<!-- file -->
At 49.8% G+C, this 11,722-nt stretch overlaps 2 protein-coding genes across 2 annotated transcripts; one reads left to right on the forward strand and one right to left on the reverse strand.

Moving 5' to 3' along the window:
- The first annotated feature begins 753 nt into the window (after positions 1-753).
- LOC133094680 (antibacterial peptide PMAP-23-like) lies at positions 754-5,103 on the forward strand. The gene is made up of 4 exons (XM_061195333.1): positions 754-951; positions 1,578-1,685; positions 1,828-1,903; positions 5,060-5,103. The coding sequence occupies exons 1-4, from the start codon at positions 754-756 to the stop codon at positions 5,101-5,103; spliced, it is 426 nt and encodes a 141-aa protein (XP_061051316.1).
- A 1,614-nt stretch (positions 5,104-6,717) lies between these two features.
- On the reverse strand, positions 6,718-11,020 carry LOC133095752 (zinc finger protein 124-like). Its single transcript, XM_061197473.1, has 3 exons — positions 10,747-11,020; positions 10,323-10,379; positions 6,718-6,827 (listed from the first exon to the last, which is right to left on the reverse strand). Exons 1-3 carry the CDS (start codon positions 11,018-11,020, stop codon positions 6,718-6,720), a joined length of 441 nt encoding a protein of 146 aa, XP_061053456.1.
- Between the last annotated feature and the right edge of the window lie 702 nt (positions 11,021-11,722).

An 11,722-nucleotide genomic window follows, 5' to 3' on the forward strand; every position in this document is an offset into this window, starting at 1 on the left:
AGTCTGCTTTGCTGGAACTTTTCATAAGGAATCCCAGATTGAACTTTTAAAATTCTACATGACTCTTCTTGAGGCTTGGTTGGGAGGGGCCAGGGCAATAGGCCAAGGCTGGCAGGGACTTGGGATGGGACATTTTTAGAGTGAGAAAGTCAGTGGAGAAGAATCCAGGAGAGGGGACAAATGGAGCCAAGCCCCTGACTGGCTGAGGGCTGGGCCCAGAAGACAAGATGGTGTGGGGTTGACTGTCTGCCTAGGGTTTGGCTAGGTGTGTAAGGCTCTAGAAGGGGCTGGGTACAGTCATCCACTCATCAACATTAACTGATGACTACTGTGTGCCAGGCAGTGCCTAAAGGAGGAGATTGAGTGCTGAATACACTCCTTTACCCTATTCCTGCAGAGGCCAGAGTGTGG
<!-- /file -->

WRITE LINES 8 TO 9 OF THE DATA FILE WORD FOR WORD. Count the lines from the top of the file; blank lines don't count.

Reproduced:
An 11,722-nucleotide genomic window follows, 5' to 3' on the forward strand; every position in this document is an offset into this window, starting at 1 on the left:
AGTCTGCTTTGCTGGAACTTTTCATAAGGAATCCCAGATTGAACTTTTAAAATTCTACATGACTCTTCTTGAGGCTTGGTTGGGAGGGGCCAGGGCAATAGGCCAAGGCTGGCAGGGACTTGGGATGGGACATTTTTAGAGTGAGAAAGTCAGTGGAGAAGAATCCAGGAGAGGGGACAAATGGAGCCAAGCCCCTGACTGGCTGAGGGCTGGGCCCAGAAGACAAGATGGTGTGGGGTTGACTGTCTGCCTAGGGTTTGGCTAGGTGTGTAAGGCTCTAGAAGGGGCTGGGTACAGTCATCCACTCATCAACATTAACTGATGACTACTGTGTGCCAGGCAGTGCCTAAAGGAGGAGATTGAGTGCTGAATACACTCCTTTACCCTATTCCTGCAGAGGCCAGAGTGTGG